The corona pandemic leaves its mark in the sewer

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Fortunately, the odor gradually diminishes as we climb the steel stairs, to the concrete top of a large round basin. “This is where the sewage from the wider area comes in,” explains Eric Langermans. He is a process operator at the sewage treatment plant (WWTP) in Den Bosch. Sewage is suddenly in the spotlight, he says. “Because it can contain coronavirus.”

A significant proportion of people who become infected with the pandemic virus SARS-CoV-2 excrete it through their feces. This is how it ends up in the sewage. In recent months, it has been in many countries – China, The Netherlands, Australia, Spain, Italy, United States – demonstrated with tests detecting hereditary material (RNA) from SARS-CoV-2. And now researchers are trying to find out whether you can set up reliable corona screening based on sewage water.

Is it possible, for example, to read from that water early whether the virus is spreading among the population and infecting more people? An important question now that several countries are easing their lockdown and there is fear that the virus will spread again. The Netherlands is also loosening further – from Monday, restaurants, cafes, cinemas, theaters will open again, and a day later also secondary schools.

Photo John van Hamond

On top of the basin, Langermans frowns, opening a cupboard with a ladle and a white jerry can. He is not following the investigation closely, he says. “I’m taking samples, that’s it.” With the ladle, he transfers stinky, brownish water from the jerry can into a milk bottle. “For every 300 cubic meters of water that flows into the basin, 50 ml is automatically drained, which is pumped upwards into this jerry can,” he explains. He fills a total of two milk bottles. He does this every six days, he says. “The bottles go into the refrigerator.” Until someone from RIVM comes to collect them.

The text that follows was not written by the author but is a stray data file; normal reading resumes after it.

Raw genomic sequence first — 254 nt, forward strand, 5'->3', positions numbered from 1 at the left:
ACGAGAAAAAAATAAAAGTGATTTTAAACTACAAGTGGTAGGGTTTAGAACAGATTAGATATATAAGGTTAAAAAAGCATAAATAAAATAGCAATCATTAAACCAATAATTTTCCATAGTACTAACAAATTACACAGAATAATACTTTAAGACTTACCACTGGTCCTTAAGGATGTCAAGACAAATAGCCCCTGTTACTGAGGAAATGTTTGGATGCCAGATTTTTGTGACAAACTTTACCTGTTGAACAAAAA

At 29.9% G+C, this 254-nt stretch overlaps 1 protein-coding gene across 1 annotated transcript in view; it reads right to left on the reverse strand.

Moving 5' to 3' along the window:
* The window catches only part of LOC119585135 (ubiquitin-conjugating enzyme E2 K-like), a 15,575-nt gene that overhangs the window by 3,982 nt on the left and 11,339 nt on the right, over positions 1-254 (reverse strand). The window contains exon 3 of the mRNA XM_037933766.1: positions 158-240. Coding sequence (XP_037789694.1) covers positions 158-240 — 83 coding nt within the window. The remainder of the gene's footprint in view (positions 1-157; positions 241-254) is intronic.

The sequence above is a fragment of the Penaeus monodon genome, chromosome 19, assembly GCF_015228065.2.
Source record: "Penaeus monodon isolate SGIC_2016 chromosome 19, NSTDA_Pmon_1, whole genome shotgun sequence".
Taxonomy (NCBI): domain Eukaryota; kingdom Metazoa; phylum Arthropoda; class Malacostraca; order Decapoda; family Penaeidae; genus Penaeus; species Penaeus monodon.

At the RIVM in Bilthoven, Ana Maria de Roda Husman is positive about the potential of sewage water. She is head of the Environment department and wrote a short article (a correspondence) with colleague Willemijn Lodder about the first results of their research. It is published on April 1 in The Lancet Gastroenterology & Hepatology. They have been investigating sewage from Schiphol since 17 February. “Because it’s such a hub of international traffic, and you should quickly see if you’ve introduced corona from abroad,” says De Roda Husman.

Initially, they found no coronavirus. However, this was the case from 2 March. It was four days after the first Dutch case of Covid-19 was reported, the disease caused by the virus. But that was in Loon op Zand in Brabant, a completely different part of the Netherlands.

At that time, patients with Covid-19 were not known near Schiphol. It indicates, says De Roda Husman, that you also find virus in the sewage of the large group of people who do not get any complaints after infection. Or from people who are already infected and excrete the virus in their feces, but only get complaints later. In their correspondence, they write that detection of SARS-CoV-2 in sewage is one early warning tool could be. As RIVM has previously helped set up for the polio virus, for example.

Photo John van Hamond


Read about a previous sewage test: Syrian polio threatens Staphorst

You also want to see extinction

About the same time as RIVM, the water research institute KWR in Nieuwegein also started screening sewage water. Also at Schiphol and Tilburg, but also at Amsterdam, The Hague, Utrecht, Apeldoorn, Amersfoort. KWR also found coronavirus, in this case in Amersfoort, before cases of Covid-19 were reported there. “If one out of every 100,000 people has been reported to the GGD, we can already see it in sewage,” says research leader Gertjan Medema.

According to him, it is now clear that the virus can be detected early. But, he adds, you also want to know if “the signal corresponds to the disease.” In other words, if the virus spreads and makes more people sick, or vice versa, if the virus extinguishes, you also want to see it in the water. And that seems to be the case, says Medema.

Since a few weeks we have seen the signal decrease again